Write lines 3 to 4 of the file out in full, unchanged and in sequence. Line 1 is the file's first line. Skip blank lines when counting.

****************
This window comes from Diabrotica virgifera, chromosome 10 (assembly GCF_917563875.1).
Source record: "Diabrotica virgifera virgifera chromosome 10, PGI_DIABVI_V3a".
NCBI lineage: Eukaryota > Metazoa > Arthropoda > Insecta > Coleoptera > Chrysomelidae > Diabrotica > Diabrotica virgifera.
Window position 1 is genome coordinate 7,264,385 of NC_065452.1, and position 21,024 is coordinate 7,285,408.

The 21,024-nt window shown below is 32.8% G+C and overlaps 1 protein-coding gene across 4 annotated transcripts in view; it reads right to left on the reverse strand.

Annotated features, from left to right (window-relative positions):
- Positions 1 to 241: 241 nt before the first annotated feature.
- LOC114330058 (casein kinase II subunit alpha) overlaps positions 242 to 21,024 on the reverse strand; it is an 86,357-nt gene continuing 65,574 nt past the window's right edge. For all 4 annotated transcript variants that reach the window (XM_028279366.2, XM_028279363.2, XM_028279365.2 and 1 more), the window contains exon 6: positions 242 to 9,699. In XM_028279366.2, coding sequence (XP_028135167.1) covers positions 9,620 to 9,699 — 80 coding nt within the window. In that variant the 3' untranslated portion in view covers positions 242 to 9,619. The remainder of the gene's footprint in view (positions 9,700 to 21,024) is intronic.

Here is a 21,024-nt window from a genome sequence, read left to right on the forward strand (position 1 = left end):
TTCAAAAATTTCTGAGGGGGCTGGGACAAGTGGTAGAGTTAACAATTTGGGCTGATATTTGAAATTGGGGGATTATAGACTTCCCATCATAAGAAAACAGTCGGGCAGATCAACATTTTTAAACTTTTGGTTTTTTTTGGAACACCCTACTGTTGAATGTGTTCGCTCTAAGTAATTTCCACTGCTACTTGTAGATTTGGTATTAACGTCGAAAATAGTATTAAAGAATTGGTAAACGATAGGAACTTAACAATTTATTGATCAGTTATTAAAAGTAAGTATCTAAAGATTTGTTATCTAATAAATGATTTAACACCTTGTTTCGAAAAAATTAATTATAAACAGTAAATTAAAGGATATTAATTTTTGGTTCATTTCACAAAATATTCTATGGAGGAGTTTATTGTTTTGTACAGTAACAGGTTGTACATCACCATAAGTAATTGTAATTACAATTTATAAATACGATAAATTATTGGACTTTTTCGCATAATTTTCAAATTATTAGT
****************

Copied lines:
NCBI lineage: Eukaryota > Metazoa > Arthropoda > Insecta > Coleoptera > Chrysomelidae > Diabrotica > Diabrotica virgifera.
Window position 1 is genome coordinate 7,264,385 of NC_065452.1, and position 21,024 is coordinate 7,285,408.